Preparing for the Bird Wintering Season

Winter is approaching, and lots of sea ducks that have bred further north will gather in the Lithuanian Baltic Sea. Before the colder period sets in, many Baltic Sea gillnet fishermen are focussed on catching plaice – when colder weather arrives, fishermen will switch to catching cod as they come closer to shore, and it is in this fishery that wintering birds are at risk of bycatch.

This is the critical time for our project, when months of preparation will come to fruition. Our collaborating fishermen are lined up, we have checked and tested our data collection protocols with them, and our observer team are ready to work with them to test net panels, which we hope will reduce seabird bycatch in gillnets.

The last steps are the production of our modified gillnets with net panels attached and the finalisation of special permissions from the Fisheries Service to conduct our trials. The materials are now ready, and we hope the net maker we are working with will have all 5,600m of these modified nets completed by the end of next week. The nest will be with modification of warning panels 60cm x60xm.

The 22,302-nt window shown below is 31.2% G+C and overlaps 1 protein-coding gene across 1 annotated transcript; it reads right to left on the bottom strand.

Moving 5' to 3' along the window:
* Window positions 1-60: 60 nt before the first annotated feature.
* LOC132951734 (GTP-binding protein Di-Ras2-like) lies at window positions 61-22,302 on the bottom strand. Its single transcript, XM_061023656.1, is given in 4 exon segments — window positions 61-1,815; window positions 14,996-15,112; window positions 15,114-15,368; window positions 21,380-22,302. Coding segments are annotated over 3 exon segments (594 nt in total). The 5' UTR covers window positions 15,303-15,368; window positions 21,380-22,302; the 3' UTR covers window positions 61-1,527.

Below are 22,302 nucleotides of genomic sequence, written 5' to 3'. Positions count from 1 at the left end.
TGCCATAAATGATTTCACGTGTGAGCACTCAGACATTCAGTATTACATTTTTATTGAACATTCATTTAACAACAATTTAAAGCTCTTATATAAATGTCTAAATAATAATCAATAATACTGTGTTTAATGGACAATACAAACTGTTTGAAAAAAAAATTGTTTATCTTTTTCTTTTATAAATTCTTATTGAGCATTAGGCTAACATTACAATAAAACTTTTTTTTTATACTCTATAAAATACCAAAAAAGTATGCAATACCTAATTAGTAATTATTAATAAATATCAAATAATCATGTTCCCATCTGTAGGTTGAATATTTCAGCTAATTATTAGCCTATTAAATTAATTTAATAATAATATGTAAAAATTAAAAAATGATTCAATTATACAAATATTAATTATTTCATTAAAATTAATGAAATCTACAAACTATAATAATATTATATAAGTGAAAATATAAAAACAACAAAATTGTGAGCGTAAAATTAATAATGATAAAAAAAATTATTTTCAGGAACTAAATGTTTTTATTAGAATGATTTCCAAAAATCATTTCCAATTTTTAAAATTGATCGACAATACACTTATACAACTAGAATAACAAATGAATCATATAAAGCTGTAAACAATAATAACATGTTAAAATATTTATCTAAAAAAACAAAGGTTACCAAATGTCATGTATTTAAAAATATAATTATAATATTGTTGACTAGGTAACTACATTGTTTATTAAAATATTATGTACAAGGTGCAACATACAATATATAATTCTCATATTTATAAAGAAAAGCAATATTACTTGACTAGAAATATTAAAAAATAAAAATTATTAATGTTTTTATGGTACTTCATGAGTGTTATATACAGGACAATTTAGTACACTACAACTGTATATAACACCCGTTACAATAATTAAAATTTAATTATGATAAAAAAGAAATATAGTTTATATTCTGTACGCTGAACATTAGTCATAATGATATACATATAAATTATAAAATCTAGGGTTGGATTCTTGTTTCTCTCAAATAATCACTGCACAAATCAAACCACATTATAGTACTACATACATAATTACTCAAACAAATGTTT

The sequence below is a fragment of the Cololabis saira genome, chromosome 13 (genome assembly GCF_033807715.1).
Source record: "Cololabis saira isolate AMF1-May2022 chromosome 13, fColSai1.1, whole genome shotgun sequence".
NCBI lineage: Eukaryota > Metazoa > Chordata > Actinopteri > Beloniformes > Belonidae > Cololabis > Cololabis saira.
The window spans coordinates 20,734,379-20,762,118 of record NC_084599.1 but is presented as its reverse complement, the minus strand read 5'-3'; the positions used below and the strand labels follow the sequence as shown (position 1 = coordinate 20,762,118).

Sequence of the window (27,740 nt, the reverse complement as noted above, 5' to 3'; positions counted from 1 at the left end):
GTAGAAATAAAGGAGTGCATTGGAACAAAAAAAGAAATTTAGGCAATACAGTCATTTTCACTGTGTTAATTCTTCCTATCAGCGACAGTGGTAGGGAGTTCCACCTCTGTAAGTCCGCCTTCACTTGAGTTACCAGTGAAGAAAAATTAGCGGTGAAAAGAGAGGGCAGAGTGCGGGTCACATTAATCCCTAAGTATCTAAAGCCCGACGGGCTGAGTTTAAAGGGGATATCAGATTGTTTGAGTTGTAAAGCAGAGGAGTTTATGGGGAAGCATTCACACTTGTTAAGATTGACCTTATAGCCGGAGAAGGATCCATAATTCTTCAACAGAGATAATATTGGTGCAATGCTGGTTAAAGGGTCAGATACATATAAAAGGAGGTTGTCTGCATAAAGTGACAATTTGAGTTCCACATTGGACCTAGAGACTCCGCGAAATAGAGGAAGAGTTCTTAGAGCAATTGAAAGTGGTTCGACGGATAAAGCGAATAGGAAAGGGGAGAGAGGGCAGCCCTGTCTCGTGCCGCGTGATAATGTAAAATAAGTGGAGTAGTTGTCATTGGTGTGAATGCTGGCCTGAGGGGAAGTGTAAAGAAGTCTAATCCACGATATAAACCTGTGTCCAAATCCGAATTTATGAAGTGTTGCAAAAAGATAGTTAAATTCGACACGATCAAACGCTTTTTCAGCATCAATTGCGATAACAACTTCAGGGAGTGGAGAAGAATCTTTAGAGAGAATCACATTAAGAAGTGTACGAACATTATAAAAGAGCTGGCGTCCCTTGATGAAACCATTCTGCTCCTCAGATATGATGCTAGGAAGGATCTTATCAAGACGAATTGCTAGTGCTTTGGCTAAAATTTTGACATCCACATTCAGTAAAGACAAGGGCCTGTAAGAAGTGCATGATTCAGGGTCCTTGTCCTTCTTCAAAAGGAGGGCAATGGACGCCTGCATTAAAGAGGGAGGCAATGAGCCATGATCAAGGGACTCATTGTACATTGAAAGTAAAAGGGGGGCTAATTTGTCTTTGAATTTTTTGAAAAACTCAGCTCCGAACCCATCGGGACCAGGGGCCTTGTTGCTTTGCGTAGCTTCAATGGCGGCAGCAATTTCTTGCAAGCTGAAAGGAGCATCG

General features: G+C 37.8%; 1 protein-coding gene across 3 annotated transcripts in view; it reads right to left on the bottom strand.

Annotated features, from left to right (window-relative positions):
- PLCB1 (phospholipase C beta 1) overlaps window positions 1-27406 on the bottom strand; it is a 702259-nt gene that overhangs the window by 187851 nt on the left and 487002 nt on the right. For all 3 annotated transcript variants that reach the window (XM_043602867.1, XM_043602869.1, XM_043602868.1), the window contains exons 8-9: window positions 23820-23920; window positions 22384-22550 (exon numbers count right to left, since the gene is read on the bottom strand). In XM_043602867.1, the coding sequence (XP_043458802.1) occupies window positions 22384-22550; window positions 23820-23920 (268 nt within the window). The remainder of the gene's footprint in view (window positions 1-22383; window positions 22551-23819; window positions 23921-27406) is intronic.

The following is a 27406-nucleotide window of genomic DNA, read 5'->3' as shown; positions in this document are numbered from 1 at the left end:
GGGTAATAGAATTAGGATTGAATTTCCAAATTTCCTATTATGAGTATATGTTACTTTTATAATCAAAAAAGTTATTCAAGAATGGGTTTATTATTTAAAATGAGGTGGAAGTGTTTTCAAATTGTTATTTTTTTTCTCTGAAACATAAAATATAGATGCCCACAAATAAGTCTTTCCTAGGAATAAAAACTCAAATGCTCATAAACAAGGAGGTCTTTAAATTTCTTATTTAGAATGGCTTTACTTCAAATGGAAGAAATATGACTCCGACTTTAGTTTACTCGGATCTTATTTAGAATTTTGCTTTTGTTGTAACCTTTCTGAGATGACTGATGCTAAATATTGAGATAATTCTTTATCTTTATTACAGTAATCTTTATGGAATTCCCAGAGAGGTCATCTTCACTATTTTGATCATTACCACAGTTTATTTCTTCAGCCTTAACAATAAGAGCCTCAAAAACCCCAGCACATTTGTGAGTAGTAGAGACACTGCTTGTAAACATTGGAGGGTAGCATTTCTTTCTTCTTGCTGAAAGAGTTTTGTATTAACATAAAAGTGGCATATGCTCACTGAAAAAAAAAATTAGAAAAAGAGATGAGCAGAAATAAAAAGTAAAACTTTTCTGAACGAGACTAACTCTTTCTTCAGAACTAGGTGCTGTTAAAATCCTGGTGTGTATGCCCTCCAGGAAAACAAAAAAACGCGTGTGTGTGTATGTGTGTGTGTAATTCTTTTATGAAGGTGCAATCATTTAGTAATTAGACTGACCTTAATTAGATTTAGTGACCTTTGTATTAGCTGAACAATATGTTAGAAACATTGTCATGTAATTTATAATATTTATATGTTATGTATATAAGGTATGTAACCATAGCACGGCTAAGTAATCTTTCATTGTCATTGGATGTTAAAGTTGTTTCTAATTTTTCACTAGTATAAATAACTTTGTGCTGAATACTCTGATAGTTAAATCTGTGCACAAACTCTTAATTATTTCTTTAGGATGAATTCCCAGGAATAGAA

Similarly, the special permissions should be secured in the next fortnight. So, by mid-October, not long before most of the wintering seaducks have arrived, our fisherman will have the chance to test them in real life – some of the first fishermen in the world to work in this sort of trial!

This winter, 10 different fishermen will test our modified nets. Three of them will test nets in the open sea on big boats departing from Klaipeda port, and the remaining 7 will be departing from different areas of the coast with smaller vessels. In addition, the Fisheries Service is offering to help obtain further bird bycatch data from fisherman  not directly involved in our project. This will be supported by our recent engagement with gillnet fishermen at the Costal Fisheries Association annual meeting, where we were able to highlight the bird bycatch issue and encourage fishermen to provide us with records of bycaught birds. Although these ad-hoc reports from fishermen will not form the core basis of our data collection, they will help us build an overall picture of seaduck bycatch in Lithuania.

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